Unsurprisingly, obits and other meditations on deceased singer and pop culture cynosure Amy Winehouse have focused on her addictions, her artistic genius, and her not-so-slow downward spiral. A drug user and alcoholic, for a time enmeshed with a man who fueled her self destruction, Winehouse seemed to exist in syncopation with her own songs: unsustainable manic high notes and killer lows, sung in a voice without peer or, arguably, precedent.
Famous for proclaiming she had said "No" to rehab in a top ten hit, Winehouse might be seen to have been in control of her fate and her artistic arc. She was not. We have only to compare her to Madonna and Lady Gaga, who demonstrate a kind of ruthless, disciplined determination alongside their artistic gifts and seemingly innate ability to scandalize to see Winehouse as equal parts amazing talent and hapless twenty-something girl from hard-living hell. Our Romantic ideology of artists and artistic production pivots on the presumption that the great will be tormented and will die young. Winehouse, with her Grammy wins, her confounding of categories and her affinity for spectacle, lived out this legacy to the letter, dying at 27. But while we are used to a Byron, a Keats, a Rimbaud, a River Phoenix crashing and burning, it has been a while since a young woman burned so brightly and fell so fast, so far.
Stick thin and increasingly incoherent when she wasn't singing and sometimes even when she was, Winehouse was a kind of anti-Beyonce, booed off the stage in Serbia recently when she could not remember the lyrics to her songs. Prior to that, she had infamously informed the press that, when it came to her vagina, she preferred the term "va-jew-jew" to va-jay-jay. Winehouse was a tatted Jewish girl with a bouffant and a voice that had been around the block, part Ronette and part junkie, a hybrid who gave the black boot to British decorum more forcefully than anyone since the Sex Pistols. Her affinity for spectacle was uniquely female; that affinity and her abjection--drunk, high, stumbling, disheveled, brilliant--both telegraphed and concealed her genius.
While many consider the role addiction, brain chemistry, and bipolar disorder played in Winehouse's sad demise, less has been said about the fact that she was a young woman who said "F*ck you" to the music industry, her fans, and her own fame repeatedly, repudiating the role of mainstream celebrity for something messier, darker, and infinitely more dangerous. Pathologizing Winehouse is easy, virtually inevitable, in spite of (and perhaps also because of) her great and squandered gift--and her gender. So is enshrining her as a tortured female artist borrowing from the playbook of great male ones.
This is the place where Winehouse intersects with her fellow countryman Lucian Freud, who died just days before she did. Freud helped write the book that Winehouse seemingly read from. Eccentric, intensely committed to his craft, fiercely private, a compulsive gambler and womanizer, Freud managed to hold at bay the description that dogs Winehouse--"addict"--through, perhaps, the sheer force of his brush and the decades for which he deployed it. With it, this grandson of Sigmund Freud (who encouraged the boy's interest in painting by giving him a gift of prints of Brueghel paintings when he was young) painted portraits that harken back to the senior Freud's case studies in uncanny ways.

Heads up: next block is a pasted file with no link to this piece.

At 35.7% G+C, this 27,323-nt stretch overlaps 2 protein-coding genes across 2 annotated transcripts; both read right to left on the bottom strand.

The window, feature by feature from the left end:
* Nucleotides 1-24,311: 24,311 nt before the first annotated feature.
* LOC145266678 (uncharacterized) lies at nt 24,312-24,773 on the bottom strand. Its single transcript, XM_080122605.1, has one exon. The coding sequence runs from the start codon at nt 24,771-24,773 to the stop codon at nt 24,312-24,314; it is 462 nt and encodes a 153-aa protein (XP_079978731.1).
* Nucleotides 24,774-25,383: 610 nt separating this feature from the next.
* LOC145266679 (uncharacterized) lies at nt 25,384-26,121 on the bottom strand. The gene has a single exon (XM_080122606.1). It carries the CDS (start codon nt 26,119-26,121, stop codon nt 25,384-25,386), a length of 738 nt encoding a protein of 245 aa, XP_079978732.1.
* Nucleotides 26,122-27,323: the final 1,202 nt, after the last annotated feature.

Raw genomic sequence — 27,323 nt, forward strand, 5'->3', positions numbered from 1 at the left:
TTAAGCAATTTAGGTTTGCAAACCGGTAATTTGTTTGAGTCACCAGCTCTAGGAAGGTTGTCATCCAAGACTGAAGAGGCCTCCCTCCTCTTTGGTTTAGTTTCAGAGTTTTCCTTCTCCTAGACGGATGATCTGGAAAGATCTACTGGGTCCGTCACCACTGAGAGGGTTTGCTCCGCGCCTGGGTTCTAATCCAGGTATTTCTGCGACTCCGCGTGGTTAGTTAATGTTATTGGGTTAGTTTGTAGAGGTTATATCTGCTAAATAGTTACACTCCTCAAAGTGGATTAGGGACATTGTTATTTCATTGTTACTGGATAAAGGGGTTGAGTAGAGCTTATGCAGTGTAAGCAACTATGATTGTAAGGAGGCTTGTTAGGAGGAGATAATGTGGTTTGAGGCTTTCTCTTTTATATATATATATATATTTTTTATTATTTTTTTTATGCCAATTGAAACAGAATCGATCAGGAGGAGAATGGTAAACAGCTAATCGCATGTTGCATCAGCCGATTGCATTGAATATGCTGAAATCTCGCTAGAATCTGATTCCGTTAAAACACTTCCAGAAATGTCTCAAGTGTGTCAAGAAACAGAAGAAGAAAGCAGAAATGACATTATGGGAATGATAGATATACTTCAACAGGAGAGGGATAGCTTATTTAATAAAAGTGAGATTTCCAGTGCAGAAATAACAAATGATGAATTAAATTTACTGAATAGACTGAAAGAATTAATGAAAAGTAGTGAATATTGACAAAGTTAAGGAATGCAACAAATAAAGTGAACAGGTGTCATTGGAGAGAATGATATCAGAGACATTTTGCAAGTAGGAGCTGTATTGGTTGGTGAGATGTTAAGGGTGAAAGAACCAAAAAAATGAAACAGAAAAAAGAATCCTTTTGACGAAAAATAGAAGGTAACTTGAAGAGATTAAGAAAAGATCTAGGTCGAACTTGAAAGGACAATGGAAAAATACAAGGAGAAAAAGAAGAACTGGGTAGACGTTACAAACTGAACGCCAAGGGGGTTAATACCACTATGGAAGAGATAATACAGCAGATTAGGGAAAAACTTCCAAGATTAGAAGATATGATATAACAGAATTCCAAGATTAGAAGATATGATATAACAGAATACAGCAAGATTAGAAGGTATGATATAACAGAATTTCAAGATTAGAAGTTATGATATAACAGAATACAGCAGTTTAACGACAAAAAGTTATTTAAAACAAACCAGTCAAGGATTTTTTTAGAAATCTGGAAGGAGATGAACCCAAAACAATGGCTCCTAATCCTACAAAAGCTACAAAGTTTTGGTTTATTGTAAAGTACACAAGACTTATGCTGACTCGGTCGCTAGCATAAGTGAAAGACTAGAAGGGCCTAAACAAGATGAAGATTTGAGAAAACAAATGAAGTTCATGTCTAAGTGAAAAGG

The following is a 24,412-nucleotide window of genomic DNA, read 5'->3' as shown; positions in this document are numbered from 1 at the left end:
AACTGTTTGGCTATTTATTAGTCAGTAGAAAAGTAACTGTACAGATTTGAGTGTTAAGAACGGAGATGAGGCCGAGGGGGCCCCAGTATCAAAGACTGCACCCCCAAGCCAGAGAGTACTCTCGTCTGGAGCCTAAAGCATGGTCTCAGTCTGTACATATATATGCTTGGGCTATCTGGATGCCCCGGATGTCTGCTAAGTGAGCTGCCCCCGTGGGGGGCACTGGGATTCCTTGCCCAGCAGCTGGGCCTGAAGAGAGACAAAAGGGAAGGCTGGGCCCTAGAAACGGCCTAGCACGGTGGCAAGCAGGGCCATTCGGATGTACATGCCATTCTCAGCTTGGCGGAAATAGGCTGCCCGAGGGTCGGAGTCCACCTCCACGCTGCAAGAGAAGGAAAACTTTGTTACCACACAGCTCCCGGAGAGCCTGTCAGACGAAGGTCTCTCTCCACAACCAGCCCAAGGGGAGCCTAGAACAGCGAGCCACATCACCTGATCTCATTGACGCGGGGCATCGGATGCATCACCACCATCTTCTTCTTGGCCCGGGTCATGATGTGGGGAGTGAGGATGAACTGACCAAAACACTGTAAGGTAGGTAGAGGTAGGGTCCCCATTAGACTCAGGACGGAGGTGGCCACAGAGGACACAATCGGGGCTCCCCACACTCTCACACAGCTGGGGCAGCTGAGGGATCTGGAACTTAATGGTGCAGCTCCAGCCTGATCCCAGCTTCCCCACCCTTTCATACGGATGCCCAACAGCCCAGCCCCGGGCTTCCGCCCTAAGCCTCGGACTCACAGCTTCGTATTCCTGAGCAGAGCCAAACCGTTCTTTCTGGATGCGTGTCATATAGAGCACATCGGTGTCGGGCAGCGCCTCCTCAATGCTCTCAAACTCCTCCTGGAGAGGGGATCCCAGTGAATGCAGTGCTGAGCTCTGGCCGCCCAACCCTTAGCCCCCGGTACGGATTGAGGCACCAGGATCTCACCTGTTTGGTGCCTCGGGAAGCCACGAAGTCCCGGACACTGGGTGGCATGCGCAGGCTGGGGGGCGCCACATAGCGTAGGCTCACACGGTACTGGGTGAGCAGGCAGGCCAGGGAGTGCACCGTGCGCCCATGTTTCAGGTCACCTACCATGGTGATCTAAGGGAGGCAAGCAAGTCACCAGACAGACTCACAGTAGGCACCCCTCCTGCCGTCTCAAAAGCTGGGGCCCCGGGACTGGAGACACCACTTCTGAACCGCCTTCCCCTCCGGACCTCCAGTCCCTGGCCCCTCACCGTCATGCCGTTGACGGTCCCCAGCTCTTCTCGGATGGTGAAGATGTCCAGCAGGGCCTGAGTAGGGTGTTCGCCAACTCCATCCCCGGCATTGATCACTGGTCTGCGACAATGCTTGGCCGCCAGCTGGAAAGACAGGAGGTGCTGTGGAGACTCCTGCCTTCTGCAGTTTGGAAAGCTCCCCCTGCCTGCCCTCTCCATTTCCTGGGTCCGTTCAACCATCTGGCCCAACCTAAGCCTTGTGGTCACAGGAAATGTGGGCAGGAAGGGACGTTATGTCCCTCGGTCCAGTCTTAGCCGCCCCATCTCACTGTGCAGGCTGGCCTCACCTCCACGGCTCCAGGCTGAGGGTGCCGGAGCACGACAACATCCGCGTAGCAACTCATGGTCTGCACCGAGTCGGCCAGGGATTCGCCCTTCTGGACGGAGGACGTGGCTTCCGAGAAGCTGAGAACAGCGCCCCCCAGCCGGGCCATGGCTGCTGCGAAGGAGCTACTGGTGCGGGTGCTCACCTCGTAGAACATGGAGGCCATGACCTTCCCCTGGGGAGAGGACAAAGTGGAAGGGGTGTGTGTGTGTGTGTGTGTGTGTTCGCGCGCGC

Compared to Rembrandt, a peer of Francis Bacon, frequently called the greatest painter of his generation, Lucian Freud was a realist and portraitist who managed to break those conventions wide open. The subjects of his paintings often sat for hours a day, for weeks on end, and the effect was that they "broke down," becoming exhausted, undefended versions of themselves, revealing something of their interiority seldom seen in figurative art. His nudes seemed truly naked--more than once Freud painted obese homosexuals, saying he admired their bravery--and often beyond intimate. Art critic John Russell explains Freud's oeuvre as "making us wonder whether we have any right to be there at all."
Freud's portrait of Queen Elizabeth, painted from 2000 to 2001, set off a furor, portraying the monarch with unsentimental brushstrokes so that she seemed part monarch, part power-mongering drag queen. Freud did not lie when he said he viewed his painting process as "a kind of truth-telling exercise." Like his grandfather Sigmund, Lucian Freud managed to reveal what was beneath the surface of our civilized and cultured selves, to show how the tamed and the untamed work in tandem to make us who we are as individuals and a society.
Freud's tempestuous personal life is part of his legend--he was married twice but had dozens of liasons and a number of children out of wedlock. But his artistic output--consistent, prolific, even obsessive--and arguably his gender has bought him a place in art history and the history of artistic genius that Winehouse did not have time to carve out for herself. We knew she--the bad girl, interrupted--was good, even when she insisted that we knew that she wasn't.